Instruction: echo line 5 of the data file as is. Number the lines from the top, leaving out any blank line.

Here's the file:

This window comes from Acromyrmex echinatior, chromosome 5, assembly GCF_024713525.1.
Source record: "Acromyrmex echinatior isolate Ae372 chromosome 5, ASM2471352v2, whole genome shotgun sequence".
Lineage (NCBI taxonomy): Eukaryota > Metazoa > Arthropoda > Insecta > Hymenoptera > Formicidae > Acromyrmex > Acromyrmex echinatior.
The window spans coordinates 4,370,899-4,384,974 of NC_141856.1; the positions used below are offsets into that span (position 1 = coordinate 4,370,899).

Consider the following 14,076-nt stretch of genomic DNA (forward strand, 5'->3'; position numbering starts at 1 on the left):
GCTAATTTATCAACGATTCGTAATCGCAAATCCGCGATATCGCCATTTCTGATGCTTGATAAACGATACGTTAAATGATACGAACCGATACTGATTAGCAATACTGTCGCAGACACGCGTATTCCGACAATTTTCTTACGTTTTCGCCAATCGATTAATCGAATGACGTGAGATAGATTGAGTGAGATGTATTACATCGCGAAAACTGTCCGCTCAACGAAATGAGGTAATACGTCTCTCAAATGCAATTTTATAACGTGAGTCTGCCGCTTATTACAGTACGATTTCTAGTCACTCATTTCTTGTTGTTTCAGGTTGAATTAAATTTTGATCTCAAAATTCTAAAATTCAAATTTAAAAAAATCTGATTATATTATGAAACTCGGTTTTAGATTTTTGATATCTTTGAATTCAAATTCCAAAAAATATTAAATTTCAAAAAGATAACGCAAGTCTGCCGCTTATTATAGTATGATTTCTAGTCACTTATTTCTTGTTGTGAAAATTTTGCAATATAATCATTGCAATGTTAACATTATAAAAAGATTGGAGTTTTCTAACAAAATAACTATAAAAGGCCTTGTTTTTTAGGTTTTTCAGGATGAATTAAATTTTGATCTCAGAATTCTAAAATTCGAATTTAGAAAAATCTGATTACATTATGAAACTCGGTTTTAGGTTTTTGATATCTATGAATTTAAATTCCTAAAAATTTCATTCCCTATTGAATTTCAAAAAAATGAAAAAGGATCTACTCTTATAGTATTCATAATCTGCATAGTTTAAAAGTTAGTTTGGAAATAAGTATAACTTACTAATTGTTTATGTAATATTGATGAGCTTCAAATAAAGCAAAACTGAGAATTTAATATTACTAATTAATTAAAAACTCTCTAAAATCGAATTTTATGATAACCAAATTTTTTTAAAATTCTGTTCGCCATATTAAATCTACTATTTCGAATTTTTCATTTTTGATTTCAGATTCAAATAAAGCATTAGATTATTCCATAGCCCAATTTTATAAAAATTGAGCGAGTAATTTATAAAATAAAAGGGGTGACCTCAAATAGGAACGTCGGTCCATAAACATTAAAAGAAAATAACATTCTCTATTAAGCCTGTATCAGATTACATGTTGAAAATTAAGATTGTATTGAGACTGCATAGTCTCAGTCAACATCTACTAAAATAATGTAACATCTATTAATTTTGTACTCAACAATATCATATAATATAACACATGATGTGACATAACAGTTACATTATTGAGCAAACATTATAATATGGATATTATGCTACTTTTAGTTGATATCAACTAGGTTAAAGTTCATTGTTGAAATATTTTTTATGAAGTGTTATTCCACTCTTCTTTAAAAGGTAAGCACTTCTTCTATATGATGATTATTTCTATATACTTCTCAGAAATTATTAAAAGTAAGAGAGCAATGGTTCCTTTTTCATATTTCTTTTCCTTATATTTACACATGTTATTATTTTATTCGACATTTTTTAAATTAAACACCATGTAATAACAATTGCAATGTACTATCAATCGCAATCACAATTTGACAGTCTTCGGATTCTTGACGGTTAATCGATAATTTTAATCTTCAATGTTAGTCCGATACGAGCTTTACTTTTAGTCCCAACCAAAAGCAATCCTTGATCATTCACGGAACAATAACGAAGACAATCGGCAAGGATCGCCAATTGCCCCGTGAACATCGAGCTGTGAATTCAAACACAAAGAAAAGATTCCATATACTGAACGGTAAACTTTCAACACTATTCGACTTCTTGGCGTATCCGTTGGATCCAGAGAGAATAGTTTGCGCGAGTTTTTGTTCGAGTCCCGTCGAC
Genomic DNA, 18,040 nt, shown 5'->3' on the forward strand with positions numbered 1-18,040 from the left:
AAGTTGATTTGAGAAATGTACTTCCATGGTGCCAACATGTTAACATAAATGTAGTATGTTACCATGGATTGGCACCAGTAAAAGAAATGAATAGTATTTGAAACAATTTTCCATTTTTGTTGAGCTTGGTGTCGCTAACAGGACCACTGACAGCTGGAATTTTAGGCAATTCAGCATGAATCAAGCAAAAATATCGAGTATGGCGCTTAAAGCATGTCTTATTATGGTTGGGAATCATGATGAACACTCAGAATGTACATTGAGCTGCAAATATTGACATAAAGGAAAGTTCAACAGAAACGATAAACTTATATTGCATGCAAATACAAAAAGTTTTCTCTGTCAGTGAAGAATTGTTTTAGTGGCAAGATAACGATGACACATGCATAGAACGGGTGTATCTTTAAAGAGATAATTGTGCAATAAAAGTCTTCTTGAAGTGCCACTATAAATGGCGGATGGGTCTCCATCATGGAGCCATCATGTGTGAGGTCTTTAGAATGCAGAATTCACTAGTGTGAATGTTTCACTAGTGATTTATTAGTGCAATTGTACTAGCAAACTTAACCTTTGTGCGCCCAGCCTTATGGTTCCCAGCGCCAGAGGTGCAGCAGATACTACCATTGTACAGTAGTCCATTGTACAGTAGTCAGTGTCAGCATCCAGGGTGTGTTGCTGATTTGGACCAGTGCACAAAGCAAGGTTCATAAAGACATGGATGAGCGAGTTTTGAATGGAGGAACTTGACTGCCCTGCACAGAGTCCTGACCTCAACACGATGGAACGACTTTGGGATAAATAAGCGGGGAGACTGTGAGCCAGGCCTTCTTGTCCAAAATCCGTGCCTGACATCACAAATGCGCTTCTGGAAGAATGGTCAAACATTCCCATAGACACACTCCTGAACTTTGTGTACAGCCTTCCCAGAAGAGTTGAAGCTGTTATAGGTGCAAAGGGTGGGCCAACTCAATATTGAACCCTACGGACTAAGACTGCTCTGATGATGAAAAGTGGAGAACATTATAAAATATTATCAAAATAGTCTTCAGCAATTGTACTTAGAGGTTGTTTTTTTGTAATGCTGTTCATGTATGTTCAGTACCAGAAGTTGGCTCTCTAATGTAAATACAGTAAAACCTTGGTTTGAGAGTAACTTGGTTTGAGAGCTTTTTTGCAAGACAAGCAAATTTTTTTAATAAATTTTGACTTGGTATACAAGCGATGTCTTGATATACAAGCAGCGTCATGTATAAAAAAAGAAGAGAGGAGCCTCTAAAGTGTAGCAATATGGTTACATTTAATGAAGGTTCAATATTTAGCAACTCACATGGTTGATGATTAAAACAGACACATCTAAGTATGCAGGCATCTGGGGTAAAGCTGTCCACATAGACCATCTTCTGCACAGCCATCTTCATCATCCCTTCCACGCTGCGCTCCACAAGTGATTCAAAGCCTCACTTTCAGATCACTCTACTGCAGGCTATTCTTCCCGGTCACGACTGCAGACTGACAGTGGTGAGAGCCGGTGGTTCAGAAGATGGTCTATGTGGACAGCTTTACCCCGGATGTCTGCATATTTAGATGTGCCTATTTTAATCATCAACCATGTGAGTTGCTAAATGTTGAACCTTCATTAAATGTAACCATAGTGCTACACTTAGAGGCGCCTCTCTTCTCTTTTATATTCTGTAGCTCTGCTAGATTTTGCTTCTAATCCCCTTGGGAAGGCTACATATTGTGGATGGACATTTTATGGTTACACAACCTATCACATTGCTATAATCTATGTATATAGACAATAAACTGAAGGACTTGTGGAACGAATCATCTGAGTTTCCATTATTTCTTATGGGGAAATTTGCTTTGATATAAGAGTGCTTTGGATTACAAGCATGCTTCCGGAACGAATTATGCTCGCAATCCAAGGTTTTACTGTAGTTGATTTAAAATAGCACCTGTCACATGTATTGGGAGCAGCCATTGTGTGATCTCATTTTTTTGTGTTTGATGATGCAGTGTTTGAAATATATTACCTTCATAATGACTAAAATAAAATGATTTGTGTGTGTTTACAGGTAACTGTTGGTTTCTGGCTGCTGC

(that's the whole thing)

Consider the following 14,076-nt stretch of genomic DNA (forward strand, 5'->3'; position numbering starts at 1 on the left):